Mairead McGuinness: They don’t call me ‘Elbows McGuinness’ to my face
‘I’ve always had the view that if I was able to do a job, I should put my name forward’
EU Commissioner in charge of Financial Services, Financial Stability and the Capital Markets Union Mairead McGuinness. Photograph: Kenzo Tribouillard/Pool/AFP via Getty Images)
EU Commissioner Mairead McGuinness has spoken about the double standards in political life, in which “this idea of being pushy or ambitious” is seen as a negative thing for women.
“Men regard that as a problem, whereas I think women understand it. I’m 61. It’s not as if I’m 17 and ambitious with no background. I often think the judgments made about men and women are interesting to contrast and compare,” she told Kathy Sheridan, who was interviewing her as part of the Irish Times Winter Nights festival.
In a wide-ranging conversation, in which she talked about Brexit, her background in journalism, how Phil Hogan was instrumental in her getting into politics – and in which she didn’t rule out running for the presidency of Ireland or the European Commission – the Louth-born commissioner said she has never had a plan for her career.
She finds the nickname reportedly bestowed on her by certain Fine Gael members of “Elbows McGuinness” amusing. They don’t call her that “to my face,” she said. “I find that ‘Elbows’ thing hilarious. Because actually I’m not that big physically, and I can’t do much with my size, but I do a bit with my brain … If you’d mention a man’s muscle, wouldn’t that sound better than a woman’s elbow? Why is that?”
She described having to use a cushion on her chair at the European Parliament to make her presence felt. “When you’re up on that stage, physically, it’s big. I remember the first time I sat down the chair, I wasn’t there. I was like this little poppet of a thing. And I had to get a cushion to sit on … to portray a little bit more strength, which when you’re a woman, is a factor.”
McGuinness, who has been European Commissioner for Financial Stability, Financial Services and the Capital Markets Union since October 2020, said that after the Golfgate scandal blew up last summer, “at no point did I think Phil Hogan is in trouble, here’s my chance. But I’ve always had the view that if I was able to do a job and there was a job to be done, I should think about putting my name forward.”
When she spoke about her name being put forward to Tánaiste Leo Varadkar, “I did say I was prepared to come second, because there was no guarantee. What was really interesting as well, is that the president here [Ursula von der Leyen] was very clear when she said she wanted two names: a woman and a man. What was fascinating for me as a former journalist was the number of times she was quoted as saying ‘a man and a woman’.”
She described how, when the call came through from Taoiseach Micheál Martin to tell her that her name was one of two being put forward, she was about to take part in a live webinar and initially didn’t take it. “I just pressed, ‘sorry I can’t take your call now’. He texted and said, ‘This is the Taoiseach’.”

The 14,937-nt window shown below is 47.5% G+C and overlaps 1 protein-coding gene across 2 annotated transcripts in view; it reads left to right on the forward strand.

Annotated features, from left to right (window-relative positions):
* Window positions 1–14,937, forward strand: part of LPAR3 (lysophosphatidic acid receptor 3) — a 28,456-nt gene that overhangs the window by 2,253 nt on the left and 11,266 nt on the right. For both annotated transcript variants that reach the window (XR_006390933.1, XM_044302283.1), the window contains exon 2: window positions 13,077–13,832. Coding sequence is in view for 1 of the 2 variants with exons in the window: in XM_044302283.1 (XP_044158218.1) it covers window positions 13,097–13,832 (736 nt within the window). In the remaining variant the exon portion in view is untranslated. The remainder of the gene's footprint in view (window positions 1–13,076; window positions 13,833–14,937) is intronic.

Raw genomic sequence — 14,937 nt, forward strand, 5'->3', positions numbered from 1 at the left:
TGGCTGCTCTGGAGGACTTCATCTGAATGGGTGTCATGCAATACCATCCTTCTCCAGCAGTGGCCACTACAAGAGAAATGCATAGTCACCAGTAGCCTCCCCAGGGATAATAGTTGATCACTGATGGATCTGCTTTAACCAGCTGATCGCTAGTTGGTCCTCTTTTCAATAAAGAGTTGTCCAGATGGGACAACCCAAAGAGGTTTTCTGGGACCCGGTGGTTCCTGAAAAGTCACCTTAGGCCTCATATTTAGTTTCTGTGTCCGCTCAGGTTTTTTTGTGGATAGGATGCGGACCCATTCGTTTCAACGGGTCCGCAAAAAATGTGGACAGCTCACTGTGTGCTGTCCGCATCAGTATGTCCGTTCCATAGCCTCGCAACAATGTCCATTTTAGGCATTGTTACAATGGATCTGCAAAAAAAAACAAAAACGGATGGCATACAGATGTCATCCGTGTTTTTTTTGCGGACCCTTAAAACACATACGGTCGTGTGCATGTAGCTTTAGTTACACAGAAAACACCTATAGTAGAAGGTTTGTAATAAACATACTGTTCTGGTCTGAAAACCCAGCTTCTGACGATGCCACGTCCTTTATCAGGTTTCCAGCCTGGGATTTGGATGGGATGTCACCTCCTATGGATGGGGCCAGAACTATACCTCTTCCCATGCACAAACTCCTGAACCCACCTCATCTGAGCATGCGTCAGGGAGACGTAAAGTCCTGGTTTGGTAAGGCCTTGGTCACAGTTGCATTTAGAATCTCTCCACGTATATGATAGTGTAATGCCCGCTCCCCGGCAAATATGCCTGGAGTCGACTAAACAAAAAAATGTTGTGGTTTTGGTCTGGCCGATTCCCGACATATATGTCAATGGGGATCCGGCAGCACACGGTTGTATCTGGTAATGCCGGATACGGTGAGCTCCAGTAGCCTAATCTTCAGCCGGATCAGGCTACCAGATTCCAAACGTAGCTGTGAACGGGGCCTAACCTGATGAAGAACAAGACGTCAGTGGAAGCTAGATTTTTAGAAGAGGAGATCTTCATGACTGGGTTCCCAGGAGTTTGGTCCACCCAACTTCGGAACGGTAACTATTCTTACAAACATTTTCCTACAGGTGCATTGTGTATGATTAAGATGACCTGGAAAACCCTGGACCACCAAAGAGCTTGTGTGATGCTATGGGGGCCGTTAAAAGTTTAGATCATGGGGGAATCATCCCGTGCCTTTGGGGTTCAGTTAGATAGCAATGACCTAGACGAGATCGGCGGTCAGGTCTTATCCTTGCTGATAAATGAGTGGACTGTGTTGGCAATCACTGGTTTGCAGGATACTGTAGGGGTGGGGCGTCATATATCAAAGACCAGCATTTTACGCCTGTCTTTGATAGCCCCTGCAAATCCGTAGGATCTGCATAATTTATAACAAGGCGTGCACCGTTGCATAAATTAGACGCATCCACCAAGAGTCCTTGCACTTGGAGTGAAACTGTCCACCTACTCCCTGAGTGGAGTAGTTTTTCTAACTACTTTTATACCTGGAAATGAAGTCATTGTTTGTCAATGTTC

She revealed how, after they spoke she texted her husband, Tom, and said “game on”.
Irish Times columnist Kathy Sheridan made the point to McGuinness that “one of the great ironies” was the role Phil Hogan had played originally in her entry into politics. “There were various conversations with various people, and ultimately I talked to Phil Hogan, and he was instrumental. He didn’t persuade me but he said, ‘if you’re interested in running’ ... they were interested that I would run. He would have been extraordinarily helpful. As you know, Phil is the great campaigner and the great strategist.”
She also spoke about the incident when Nigel Farage was delivering his final speech to the European Parliament, and he and some of his supporters began waving Union Jacks. In a move that promptly went viral on social media, McGuinness cut his microphone.
“I was troubled by the jeering and the heckling. You could sense, the tension in the air. I just thought to myself, this is our parliament here. Nigel Farage … used our parliament and he’s using it now to do things that I just found very difficult to deal with, and it was disrespectful. So because of all that was going on, I cut his microphone, and he didn’t have the last word. I suppose I hadn’t realised that this was his last hurrah.”
And what of McGuinness’s future? Would she run again for president of Ireland? “I don’t know what I’ll do, because I didn’t know I’d be in this job a year ago. What will be will be.”
Would she like to be President of the Commission? “I don’t know what the honest answer is. I don’t think I’ll retire.” She might end up returning to study horticulture and history and English after her term is up, she suggested. “I’ve four years in this role, and if I’m healthy and if my family are well, let’s see after four years. But at least I hope after four years, if I’m still around, that I can say I did my best. And I gave it a good shot.”
The Irish Times Winter Nights festival is a series of online talks and events running until January 29th. The festival is supported by Peugeot. Still to come on Thursday night are Scotland’s first minister Nicola Sturgeon, Taoiseach Micheál Martin, Prof Luke O’Neill of TCD and on Friday, writer Dara McAnulty, actor Gabriel Byrne and CNN news anchor John King.
For tickets to the remaining events in the festival, see irishtimes.com/winternights. A single ticket costing €50 admits ticket holders to all events at the festival. Irish Times digital subscribers can purchase tickets at the discounted price of €25. Just make sure you are signed in, and the discount will be applied automatically.